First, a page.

This would also please people like me, who like to replay the first five hours of Oblivion eighty times but can't stand the other forty hours.

What do you think?


Jojo said...

This is really interesting. The thing about a game like Civ tho is that different people like different aspects of the game. Unless you can come up with some way of detecting what portions of the game the player likes best, chances are good that 'dropping' some threads will occasionally drop something the player likes by default. For example, what If I'm the kind of guy who really likes keeping my kingdom in order, happy and organized. That's where I find my fun. When a war happens, boy that's a drag. I just can't wait to get it over so I can go back to building nice symmetrical roads and keeping all my vessels happy. (I don't like to play this, but I think you get my point). If I save the game just after a war and come back 2 weeks later to find that the game is basically only exposing the war aspects to me, that would make me want to just start over, not figure out how to regain control of the parts I like.

I know this would be surmountable by tracking play patterns and the like. Just something to think about.

Very interesting approach though!

Craig Perko said...

Well, an easy way to do it would be to make it easy to recover from wrong guesses. You could state up front "I've taken the liberty of automating your builders: click here at any time to un-automate them and resume command."

Also, remember that this is built primarily for those times when you're away from the game for a significant amount of time... it's not like you go away to dinner and when you come back the game hardly remembers you!

Matthew Rundle said...

This is useful stuff.

My thoughts on this mirror jojo's (How do you determine which threads to keep and which ones to drop?) so I'm only commenting to go off on a tangent.

The problem I'm struggling with currently is how to make a game adjust a story to suit different player interests, without actually asking the player what their interests are (because it'd break immersion and because the player might not actually know what it is they want).

For instance, the game might detect that the player would be interested in redemption stories, dark pacts, tragic romances. Or they might be into morality tales, coming-of-age arcs, underdogs, whatever. But how do you even detect that? More importantly, how do you tell if you're getting it wrong?

Craig Perko said...

Matthew: I've talked about that in the past, and here are the two easiest ways I've found to do it:

1) Explicit. Give the players some kind of resource that they give to other characters, weapons, monster types - anything you feel like altering based on popularity. A lot of players are happy to say, "that's cool, she gets a point", and there's really no possibility of error.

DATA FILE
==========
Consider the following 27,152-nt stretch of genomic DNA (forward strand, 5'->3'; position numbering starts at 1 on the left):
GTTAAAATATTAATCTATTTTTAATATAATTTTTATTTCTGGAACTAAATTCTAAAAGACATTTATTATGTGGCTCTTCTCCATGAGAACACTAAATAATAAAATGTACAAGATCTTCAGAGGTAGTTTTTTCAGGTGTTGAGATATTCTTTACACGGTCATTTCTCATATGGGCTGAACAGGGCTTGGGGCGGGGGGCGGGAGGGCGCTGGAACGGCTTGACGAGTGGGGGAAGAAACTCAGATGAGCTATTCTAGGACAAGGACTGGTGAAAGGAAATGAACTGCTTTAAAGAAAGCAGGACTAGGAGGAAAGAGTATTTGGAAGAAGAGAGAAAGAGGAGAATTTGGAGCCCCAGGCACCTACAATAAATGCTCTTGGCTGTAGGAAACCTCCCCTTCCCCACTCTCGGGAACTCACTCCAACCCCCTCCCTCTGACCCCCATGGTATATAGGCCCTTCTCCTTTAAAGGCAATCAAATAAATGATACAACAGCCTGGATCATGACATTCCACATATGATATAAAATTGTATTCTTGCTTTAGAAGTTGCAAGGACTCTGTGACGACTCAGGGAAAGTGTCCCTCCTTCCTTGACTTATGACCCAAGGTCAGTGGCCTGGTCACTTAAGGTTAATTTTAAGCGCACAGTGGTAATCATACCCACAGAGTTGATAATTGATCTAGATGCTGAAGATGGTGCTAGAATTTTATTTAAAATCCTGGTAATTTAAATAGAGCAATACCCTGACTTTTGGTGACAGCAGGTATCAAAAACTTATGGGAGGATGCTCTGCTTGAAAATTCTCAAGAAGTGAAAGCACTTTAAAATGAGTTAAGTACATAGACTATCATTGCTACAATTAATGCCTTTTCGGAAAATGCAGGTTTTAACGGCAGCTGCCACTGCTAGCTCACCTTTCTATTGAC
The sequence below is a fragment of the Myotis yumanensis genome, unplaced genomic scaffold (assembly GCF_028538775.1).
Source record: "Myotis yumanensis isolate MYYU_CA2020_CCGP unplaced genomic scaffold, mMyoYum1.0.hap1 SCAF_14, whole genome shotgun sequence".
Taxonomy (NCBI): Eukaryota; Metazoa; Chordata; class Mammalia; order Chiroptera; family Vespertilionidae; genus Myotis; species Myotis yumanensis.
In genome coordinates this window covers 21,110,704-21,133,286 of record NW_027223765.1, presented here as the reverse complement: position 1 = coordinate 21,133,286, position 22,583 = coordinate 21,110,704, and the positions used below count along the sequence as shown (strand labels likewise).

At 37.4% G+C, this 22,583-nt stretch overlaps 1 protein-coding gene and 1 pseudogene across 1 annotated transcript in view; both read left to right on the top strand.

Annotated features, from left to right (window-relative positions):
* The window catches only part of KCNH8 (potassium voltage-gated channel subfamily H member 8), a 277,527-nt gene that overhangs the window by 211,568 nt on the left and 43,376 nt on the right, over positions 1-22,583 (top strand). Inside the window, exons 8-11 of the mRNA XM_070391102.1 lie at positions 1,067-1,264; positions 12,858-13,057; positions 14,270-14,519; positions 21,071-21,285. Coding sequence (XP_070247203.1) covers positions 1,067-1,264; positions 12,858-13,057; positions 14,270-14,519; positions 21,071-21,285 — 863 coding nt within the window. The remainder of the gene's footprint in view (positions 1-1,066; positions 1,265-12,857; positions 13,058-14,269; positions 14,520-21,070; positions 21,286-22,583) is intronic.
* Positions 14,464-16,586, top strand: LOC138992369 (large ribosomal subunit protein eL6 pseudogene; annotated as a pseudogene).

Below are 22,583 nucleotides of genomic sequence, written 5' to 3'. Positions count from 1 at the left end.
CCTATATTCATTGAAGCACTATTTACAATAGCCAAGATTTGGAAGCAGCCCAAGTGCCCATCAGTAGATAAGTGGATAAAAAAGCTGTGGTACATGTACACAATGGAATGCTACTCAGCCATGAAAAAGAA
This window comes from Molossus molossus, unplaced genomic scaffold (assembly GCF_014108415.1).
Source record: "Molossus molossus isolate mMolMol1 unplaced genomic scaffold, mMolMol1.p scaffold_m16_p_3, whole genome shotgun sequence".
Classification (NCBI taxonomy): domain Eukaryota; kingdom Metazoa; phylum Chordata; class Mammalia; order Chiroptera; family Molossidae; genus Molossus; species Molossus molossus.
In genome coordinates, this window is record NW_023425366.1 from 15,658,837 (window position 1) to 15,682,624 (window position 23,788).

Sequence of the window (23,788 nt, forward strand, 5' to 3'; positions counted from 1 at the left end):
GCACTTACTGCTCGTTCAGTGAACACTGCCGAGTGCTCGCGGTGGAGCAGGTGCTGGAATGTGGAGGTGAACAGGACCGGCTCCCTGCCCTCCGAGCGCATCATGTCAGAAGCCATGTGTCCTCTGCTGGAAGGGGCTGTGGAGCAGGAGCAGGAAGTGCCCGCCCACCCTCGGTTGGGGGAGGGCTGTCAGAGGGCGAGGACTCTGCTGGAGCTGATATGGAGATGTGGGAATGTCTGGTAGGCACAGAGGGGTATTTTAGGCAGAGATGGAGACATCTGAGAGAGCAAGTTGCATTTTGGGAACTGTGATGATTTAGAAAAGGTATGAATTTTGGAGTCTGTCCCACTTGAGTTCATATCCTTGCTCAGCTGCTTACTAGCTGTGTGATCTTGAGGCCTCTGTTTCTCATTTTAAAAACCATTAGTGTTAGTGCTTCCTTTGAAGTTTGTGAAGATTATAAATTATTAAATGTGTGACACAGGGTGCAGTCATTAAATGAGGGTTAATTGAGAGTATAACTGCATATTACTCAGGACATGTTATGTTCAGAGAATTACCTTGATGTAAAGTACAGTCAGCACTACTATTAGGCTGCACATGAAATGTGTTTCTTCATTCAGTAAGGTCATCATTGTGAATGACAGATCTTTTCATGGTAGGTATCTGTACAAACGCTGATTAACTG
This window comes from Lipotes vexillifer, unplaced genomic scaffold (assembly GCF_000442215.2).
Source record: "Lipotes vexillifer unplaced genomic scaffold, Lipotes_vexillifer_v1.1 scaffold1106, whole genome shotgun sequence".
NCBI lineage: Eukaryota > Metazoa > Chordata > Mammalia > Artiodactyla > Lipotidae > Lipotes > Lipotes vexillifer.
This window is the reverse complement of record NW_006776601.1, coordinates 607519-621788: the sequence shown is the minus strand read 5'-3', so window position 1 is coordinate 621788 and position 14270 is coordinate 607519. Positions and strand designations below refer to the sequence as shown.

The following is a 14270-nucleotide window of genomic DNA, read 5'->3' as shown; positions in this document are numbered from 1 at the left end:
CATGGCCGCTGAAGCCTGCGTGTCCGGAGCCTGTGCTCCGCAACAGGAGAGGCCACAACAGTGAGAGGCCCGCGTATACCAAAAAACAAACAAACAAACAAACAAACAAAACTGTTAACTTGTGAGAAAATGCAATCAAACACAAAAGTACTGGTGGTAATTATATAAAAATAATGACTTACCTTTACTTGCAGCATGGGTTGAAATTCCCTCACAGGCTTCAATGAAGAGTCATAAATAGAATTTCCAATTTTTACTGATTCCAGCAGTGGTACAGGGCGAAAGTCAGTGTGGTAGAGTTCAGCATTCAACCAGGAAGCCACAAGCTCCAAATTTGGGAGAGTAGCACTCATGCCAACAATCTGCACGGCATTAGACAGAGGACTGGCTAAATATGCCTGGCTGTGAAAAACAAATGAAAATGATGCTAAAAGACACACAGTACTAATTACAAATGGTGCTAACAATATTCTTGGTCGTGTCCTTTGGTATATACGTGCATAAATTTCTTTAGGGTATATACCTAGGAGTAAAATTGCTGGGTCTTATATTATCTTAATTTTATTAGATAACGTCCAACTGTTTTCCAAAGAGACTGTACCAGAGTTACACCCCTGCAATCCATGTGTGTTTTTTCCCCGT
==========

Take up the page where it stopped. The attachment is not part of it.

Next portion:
2) Implicit. So long as your players always have a choice of companions or goals, they will tend to spend more time on the ones they like best. It's fundamentally the same system as above, except we give out the points for the player.

This is heavily swayed by rewards, though. For example, if a given quest gives out a good reward, players are going to be likely to do it regardless of how much they like it. This basically ends up assigning points to the wrong stuff in those situations.

Also, the technique I call "wolfpack memetics" is helpful: when you're building your characters/subplots/abilities, create a very diverse range. While many of them may serve no purpose other than chasing the player around a little bit, at least a few of them will hit home. You can then expand on those and leave the others in the background.

Chill said...

I think one way to work this is simply design the game so that many of the threads are in the background even while playing, and only take greater importance when you look at them. Say, making economic decisions in civ game every 5-10 turns or have the economy become more important and nuanced as the player messes around with it more.

Also, I think how the game is simplified has to be dependent on what player feels when he boots up the game again. Taking the civ game example again, when the player comes back you can have a quick menu that has something either as simple as "War!" and "Peace!", or perhaps a list of issues: "Trouble in Russia," "Economic Recession in the Northeast," and "Gentrification of the Urban centers" and based on that pares the game down.

Or go the other way. Maybe the purpose of each play session is to add some link to the storyline, so that the game suggests the next event to focus on. And the player can either focus on it, or get distracted by something else. An RPG that explores this might interesting...

Patrick said...

I like the idea of making time relative to different localities (either in a literal sense or a dynamical node sense) A LOT. I think it could apply to games, and work simply off functional density, without having to do to much PAC-type stuff.

Craig Perko said...

Chill: Yes! Those are the same basic thoughts I had. :)

Patrick: I liked that idea, too.